#EmberJS2019: My wish list

Abhilash L R
Jun 12 · 3 min read

This was a long pending blog post (since 2018) but I wish not to miss the deadline this time. After having worked with Angular and ExtJS for a brief period of 6 months each, building websites with jQuery and creating products with Ember, I am so grateful that I have decided to stay with this framework for 4 long years and would still continue to do so. So here are my thoughts or rather the wish list that Ember as a community should solve in the near future.


1. Documentation / easing new developer onboarding

Being an experienced Ember developer myself, on-boarding new and fresh minds from a different background of frameworks into teams that use Ember, has been quite a challenge. Not because the framework is difficult to learn, but the dots around the documentation need a bit more connectivity. I’m sure the learning team is already involved in solving this by sending out ember-times and updating the ember guides, but somewhere the connect seems to be missing. Simply put, when a developer joins a team, the first thing that they visit is the website and the first impression isn’t that catchy. We need to do better at making the first impression stand out. In order to make the website standout, there is a new website RFC in the making and I must admit it looks good!

The other aspect of documentation, is in terms of “Advanced” topics where the guides in itself could contain details on how the architecture is setup, how ember data works, and so and so forth. For example, ember-data’s Ember data internals RFC (#293) had a brilliant explanation on the architecture for present and future. Diagrams speak a million words what 10,000 word documentation cannot! It could also help to increase the community contributions. The same goes with Embroider, ember-engines, and so on (Of course these are still WIP).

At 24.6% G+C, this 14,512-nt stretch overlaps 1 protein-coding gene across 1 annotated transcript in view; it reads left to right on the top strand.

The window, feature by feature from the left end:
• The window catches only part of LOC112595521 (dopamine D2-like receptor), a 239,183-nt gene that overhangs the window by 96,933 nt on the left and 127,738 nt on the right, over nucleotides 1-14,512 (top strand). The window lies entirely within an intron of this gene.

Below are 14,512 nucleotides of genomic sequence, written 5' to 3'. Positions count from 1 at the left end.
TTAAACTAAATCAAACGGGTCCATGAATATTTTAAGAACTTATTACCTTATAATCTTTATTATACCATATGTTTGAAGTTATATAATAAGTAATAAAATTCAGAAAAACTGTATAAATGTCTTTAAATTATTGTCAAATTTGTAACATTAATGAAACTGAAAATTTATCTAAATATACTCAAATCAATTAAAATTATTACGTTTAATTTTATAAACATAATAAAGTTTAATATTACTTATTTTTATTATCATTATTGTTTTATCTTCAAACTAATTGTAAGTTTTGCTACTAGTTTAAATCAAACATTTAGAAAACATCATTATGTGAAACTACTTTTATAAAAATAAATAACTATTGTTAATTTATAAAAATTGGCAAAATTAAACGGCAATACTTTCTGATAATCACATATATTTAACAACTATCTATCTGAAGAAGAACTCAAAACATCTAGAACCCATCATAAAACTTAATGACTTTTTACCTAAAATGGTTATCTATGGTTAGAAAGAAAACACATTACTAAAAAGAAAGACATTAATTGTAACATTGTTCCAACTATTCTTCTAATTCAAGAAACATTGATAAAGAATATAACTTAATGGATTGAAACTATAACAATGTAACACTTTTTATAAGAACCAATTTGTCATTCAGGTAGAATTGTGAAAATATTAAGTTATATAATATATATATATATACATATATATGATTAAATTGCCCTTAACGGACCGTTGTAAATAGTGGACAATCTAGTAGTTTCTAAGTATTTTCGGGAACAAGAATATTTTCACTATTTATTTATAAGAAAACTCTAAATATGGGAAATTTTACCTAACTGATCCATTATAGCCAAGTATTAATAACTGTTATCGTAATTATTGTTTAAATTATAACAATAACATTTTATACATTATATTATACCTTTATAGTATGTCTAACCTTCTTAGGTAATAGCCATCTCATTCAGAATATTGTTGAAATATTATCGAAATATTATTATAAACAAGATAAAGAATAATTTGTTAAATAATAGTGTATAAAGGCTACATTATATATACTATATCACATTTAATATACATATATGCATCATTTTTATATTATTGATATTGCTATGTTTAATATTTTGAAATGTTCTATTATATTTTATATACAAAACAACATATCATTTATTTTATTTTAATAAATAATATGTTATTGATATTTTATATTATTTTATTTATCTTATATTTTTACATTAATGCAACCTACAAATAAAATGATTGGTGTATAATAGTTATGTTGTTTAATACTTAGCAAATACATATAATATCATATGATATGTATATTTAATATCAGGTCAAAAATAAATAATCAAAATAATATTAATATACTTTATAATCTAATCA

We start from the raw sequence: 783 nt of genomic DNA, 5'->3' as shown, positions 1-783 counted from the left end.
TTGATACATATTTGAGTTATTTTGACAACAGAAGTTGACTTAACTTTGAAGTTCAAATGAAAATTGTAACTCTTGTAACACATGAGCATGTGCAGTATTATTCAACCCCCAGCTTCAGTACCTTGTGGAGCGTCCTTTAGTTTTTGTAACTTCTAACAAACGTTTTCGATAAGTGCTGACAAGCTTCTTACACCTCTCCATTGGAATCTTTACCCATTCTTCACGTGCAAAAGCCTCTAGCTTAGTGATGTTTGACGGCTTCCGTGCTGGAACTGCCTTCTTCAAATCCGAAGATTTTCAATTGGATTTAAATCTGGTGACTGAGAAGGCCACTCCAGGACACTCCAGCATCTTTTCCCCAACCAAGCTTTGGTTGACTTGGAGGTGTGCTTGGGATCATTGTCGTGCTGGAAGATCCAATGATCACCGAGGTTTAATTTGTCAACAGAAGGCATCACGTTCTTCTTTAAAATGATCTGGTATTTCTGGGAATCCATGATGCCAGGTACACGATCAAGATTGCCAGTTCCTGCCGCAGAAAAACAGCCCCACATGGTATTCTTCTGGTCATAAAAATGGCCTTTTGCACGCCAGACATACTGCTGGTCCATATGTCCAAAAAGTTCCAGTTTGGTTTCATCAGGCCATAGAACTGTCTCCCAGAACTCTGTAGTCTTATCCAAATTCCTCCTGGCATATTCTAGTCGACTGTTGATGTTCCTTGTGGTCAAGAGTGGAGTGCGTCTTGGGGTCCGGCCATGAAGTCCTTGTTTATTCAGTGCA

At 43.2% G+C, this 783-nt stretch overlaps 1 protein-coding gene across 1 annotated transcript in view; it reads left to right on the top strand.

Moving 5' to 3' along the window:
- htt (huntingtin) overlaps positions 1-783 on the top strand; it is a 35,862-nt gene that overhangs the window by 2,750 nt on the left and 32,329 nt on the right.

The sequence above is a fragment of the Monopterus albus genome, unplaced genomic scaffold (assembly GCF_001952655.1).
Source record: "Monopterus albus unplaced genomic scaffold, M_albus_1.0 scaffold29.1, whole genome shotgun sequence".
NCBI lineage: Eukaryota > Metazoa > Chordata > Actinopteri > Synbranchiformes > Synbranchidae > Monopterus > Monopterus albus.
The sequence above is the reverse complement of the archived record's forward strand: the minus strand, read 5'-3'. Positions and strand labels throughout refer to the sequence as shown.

2. More Octane like yearly releases!

Octane is a huge hit that represented a collection of awesome features that Ember as a community launched. Not just marking releases, but also heavily marketing them is something we need to focus on as a community. Quick-to-demo apps built with a release like Octane, could interest more Ember devs to start trying out these new features.

3. Do we really need controllers anymore?

I for one, still believe controllers have been doing good in projects that are large scale. My way of using controllers is to use them for defining actions, calculating computed properties and defining query params (with or without ember-parachute), while routes are primarily used for model, beforeModel, afterModel, and other events. There’s still some confusion with Controllers and Routes, when to use what. As a community, we need to make sure, this is tracked under guides where there is a clearer definition of what is the right approach. In general, a place that talks about best practices.

4. Module Unification or better file system layout

When the idea of module unification was pitched in, it was super simple to quickly view file paths, write test cases, change things in the template, and also help onboard new developers. Though this was planned for Octane and couldn’t make it for the release this time, I would like to see this make it for the upcoming release.

5. Embroider

Code split based on routes is something I’d want Ember to fancy about any day. Frameworks like React, Angular and Vue have a heavy bet on cutting edge packaging technologies like Webpack, Rollup and Parcel, while Ember remaining to use Broccoli seems to be slowing down in the race. I think Embroider will not suffer from the same fate, by adopting Webpack as a tool in the build pipeline.

Ember engines do solve the other aspect where apps have logical isolation units, while embroider could be the future of ember-cli for all ember applications. Invoking ember new sample-app and making embroider the default build system would be the coolest of all things I’d expect in #EmberJS2019.


Thanks Kenneth Larsen, Rajasegar Chandiran and Kanalveli R.A for providing feedback and improving the post.

Abhilash L R

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Loves to travel, writes about programming, photography, life lessons and sometimes cooking